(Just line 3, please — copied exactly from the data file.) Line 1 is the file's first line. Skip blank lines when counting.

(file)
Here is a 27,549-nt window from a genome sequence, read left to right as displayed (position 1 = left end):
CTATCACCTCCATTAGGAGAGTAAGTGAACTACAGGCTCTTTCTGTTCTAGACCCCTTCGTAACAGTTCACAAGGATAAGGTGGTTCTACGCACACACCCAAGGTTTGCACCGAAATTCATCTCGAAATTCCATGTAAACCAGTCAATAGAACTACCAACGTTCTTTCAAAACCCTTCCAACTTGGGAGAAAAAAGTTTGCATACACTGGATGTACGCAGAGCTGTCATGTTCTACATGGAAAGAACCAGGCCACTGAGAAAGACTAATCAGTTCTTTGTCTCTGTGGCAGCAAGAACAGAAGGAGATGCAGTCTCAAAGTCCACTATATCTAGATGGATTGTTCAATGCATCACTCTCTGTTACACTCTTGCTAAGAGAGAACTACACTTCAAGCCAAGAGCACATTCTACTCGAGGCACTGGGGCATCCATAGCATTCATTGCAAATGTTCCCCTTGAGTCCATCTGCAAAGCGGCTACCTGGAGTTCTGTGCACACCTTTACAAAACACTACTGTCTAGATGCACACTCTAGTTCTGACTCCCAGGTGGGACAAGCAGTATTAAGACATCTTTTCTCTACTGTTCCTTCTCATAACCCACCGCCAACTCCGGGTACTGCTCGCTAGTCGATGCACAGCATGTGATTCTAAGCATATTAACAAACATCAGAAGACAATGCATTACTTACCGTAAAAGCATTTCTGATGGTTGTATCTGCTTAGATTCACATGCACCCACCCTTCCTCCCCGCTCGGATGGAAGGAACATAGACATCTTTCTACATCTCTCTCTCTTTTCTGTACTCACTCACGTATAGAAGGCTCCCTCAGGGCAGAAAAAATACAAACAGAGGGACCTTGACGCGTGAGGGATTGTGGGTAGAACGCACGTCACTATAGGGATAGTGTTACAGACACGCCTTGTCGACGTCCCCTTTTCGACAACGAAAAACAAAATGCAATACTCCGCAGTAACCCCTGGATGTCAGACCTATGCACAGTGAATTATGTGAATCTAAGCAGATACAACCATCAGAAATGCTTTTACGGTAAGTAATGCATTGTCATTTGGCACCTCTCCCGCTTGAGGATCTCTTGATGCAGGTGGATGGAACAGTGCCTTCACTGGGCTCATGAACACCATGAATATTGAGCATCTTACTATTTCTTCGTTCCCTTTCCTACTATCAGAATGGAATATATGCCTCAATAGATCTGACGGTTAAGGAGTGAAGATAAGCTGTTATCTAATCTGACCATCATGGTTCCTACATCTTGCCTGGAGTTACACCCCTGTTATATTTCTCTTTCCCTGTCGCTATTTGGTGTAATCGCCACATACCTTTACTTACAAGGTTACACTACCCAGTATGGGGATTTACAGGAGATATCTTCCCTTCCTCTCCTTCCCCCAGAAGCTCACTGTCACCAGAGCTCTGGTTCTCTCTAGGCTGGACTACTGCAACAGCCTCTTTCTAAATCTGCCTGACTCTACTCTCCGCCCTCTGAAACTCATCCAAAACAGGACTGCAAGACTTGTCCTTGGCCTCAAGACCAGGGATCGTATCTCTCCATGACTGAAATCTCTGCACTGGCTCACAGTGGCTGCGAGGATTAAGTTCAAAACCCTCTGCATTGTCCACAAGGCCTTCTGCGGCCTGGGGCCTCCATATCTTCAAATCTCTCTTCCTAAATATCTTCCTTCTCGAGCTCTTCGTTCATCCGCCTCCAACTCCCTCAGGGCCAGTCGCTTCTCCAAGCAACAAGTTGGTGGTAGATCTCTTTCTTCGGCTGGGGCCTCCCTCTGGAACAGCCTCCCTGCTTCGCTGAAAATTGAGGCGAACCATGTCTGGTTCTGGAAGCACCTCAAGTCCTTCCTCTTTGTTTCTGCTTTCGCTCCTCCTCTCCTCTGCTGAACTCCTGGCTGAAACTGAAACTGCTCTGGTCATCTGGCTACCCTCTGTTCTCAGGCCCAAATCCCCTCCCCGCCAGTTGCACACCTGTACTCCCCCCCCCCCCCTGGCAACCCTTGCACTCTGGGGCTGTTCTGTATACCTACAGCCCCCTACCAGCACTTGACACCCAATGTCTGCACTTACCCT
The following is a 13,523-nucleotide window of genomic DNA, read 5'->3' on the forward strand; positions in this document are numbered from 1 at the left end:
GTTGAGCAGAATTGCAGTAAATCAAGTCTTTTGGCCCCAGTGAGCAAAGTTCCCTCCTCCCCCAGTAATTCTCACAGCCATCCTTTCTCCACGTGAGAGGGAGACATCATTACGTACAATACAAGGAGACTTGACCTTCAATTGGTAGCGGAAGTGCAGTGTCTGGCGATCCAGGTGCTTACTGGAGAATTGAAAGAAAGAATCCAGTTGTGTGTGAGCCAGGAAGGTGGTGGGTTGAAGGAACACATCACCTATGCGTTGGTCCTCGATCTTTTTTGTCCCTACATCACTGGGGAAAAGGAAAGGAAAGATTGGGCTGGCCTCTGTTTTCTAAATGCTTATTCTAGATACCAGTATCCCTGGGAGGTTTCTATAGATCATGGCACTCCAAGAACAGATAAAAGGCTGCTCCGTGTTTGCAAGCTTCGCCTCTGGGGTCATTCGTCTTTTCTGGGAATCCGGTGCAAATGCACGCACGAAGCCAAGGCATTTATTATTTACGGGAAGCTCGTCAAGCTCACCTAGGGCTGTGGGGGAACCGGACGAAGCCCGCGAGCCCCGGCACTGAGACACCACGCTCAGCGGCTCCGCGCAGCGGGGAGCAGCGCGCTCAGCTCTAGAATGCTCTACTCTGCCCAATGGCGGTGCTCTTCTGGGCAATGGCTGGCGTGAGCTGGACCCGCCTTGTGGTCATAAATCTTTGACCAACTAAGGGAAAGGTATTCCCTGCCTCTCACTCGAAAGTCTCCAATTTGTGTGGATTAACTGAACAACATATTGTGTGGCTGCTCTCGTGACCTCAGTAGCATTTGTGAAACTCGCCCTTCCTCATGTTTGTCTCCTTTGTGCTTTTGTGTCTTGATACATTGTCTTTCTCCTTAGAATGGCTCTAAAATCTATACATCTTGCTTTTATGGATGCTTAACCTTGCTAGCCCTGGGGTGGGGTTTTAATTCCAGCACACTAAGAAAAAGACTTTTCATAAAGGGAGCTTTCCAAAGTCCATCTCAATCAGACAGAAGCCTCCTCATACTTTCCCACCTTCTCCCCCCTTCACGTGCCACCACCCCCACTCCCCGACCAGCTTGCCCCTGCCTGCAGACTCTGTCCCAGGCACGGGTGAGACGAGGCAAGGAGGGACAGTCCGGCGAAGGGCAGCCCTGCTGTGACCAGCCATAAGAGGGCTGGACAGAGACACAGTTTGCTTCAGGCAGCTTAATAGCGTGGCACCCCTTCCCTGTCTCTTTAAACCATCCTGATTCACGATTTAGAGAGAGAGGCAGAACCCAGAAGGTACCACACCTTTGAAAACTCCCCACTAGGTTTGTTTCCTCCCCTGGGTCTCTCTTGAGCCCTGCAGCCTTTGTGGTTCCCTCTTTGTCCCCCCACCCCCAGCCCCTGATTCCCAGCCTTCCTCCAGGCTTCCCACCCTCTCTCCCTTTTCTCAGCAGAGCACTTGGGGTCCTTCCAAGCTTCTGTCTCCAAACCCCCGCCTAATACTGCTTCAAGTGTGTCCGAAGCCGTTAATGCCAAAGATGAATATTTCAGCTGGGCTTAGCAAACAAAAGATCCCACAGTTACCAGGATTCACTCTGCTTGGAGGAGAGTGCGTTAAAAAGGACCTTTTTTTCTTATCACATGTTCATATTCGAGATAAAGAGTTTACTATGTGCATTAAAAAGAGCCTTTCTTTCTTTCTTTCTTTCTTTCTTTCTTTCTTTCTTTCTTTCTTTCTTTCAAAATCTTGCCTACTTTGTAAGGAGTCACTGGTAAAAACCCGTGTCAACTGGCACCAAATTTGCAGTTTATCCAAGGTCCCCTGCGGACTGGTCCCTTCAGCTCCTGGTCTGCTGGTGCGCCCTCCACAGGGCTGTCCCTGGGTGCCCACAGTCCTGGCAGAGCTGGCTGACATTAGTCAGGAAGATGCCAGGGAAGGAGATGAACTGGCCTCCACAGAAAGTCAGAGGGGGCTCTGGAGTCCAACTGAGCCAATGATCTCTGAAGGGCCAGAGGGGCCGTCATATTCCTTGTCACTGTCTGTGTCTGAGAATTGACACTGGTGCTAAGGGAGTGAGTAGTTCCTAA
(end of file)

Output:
The following is a 13,523-nucleotide window of genomic DNA, read 5'->3' on the forward strand; positions in this document are numbered from 1 at the left end: